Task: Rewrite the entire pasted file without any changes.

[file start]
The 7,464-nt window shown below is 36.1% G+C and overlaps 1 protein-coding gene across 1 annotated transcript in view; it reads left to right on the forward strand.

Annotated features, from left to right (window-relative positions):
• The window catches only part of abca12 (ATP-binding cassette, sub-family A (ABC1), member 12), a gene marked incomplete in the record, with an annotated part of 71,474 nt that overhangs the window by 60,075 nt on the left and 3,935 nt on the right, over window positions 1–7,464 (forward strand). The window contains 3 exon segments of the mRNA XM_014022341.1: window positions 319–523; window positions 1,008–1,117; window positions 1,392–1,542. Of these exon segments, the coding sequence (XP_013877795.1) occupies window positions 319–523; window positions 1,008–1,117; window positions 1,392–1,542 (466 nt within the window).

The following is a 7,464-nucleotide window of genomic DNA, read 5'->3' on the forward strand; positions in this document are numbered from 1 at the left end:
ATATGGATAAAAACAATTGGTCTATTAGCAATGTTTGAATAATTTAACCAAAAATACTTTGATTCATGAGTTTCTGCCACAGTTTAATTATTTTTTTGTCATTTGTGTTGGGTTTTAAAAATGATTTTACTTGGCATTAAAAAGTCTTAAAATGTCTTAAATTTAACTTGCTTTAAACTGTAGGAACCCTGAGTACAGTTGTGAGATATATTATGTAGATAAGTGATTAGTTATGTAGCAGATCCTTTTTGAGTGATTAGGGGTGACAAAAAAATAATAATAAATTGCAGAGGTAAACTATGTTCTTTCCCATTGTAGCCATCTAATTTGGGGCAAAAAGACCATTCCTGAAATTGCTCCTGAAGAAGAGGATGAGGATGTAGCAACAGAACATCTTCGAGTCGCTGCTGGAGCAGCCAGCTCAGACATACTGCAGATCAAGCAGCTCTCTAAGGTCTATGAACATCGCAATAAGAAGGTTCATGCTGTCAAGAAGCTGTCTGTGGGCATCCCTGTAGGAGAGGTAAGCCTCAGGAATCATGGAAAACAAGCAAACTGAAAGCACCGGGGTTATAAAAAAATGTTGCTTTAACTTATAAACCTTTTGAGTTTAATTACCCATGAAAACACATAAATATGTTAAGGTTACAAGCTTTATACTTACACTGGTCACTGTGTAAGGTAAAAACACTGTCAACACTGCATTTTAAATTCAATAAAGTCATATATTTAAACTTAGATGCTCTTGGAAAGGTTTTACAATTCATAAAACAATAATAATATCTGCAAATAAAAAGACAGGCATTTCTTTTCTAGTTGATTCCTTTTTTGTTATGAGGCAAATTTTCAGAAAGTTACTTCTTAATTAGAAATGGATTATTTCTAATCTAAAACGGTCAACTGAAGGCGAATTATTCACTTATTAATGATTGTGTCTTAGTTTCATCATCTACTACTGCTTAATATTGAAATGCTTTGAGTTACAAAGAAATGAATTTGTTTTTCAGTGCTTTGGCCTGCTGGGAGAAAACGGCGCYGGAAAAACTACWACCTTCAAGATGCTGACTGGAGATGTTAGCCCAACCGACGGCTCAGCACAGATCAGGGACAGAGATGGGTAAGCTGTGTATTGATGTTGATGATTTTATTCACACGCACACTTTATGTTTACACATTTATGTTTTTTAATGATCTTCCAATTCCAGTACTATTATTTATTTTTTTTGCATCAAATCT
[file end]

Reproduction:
The 7,464-nt window shown below is 36.1% G+C and overlaps 1 protein-coding gene across 1 annotated transcript in view; it reads left to right on the forward strand.

Annotated features, from left to right (window-relative positions):
• The window catches only part of abca12 (ATP-binding cassette, sub-family A (ABC1), member 12), a gene marked incomplete in the record, with an annotated part of 71,474 nt that overhangs the window by 60,075 nt on the left and 3,935 nt on the right, over window positions 1–7,464 (forward strand). The window contains 3 exon segments of the mRNA XM_014022341.1: window positions 319–523; window positions 1,008–1,117; window positions 1,392–1,542. Of these exon segments, the coding sequence (XP_013877795.1) occupies window positions 319–523; window positions 1,008–1,117; window positions 1,392–1,542 (466 nt within the window).

The following is a 7,464-nucleotide window of genomic DNA, read 5'->3' on the forward strand; positions in this document are numbered from 1 at the left end:
ATATGGATAAAAACAATTGGTCTATTAGCAATGTTTGAATAATTTAACCAAAAATACTTTGATTCATGAGTTTCTGCCACAGTTTAATTATTTTTTTGTCATTTGTGTTGGGTTTTAAAAATGATTTTACTTGGCATTAAAAAGTCTTAAAATGTCTTAAATTTAACTTGCTTTAAACTGTAGGAACCCTGAGTACAGTTGTGAGATATATTATGTAGATAAGTGATTAGTTATGTAGCAGATCCTTTTTGAGTGATTAGGGGTGACAAAAAAATAATAATAAATTGCAGAGGTAAACTATGTTCTTTCCCATTGTAGCCATCTAATTTGGGGCAAAAAGACCATTCCTGAAATTGCTCCTGAAGAAGAGGATGAGGATGTAGCAACAGAACATCTTCGAGTCGCTGCTGGAGCAGCCAGCTCAGACATACTGCAGATCAAGCAGCTCTCTAAGGTCTATGAACATCGCAATAAGAAGGTTCATGCTGTCAAGAAGCTGTCTGTGGGCATCCCTGTAGGAGAGGTAAGCCTCAGGAATCATGGAAAACAAGCAAACTGAAAGCACCGGGGTTATAAAAAAATGTTGCTTTAACTTATAAACCTTTTGAGTTTAATTACCCATGAAAACACATAAATATGTTAAGGTTACAAGCTTTATACTTACACTGGTCACTGTGTAAGGTAAAAACACTGTCAACACTGCATTTTAAATTCAATAAAGTCATATATTTAAACTTAGATGCTCTTGGAAAGGTTTTACAATTCATAAAACAATAATAATATCTGCAAATAAAAAGACAGGCATTTCTTTTCTAGTTGATTCCTTTTTTGTTATGAGGCAAATTTTCAGAAAGTTACTTCTTAATTAGAAATGGATTATTTCTAATCTAAAACGGTCAACTGAAGGCGAATTATTCACTTATTAATGATTGTGTCTTAGTTTCATCATCTACTACTGCTTAATATTGAAATGCTTTGAGTTACAAAGAAATGAATTTGTTTTTCAGTGCTTTGGCCTGCTGGGAGAAAACGGCGCYGGAAAAACTACWACCTTCAAGATGCTGACTGGAGATGTTAGCCCAACCGACGGCTCAGCACAGATCAGGGACAGAGATGGGTAAGCTGTGTATTGATGTTGATGATTTTATTCACACGCACACTTTATGTTTACACATTTATGTTTTTTAATGATCTTCCAATTCCAGTACTATTATTTATTTTTTTTGCATCAAATCT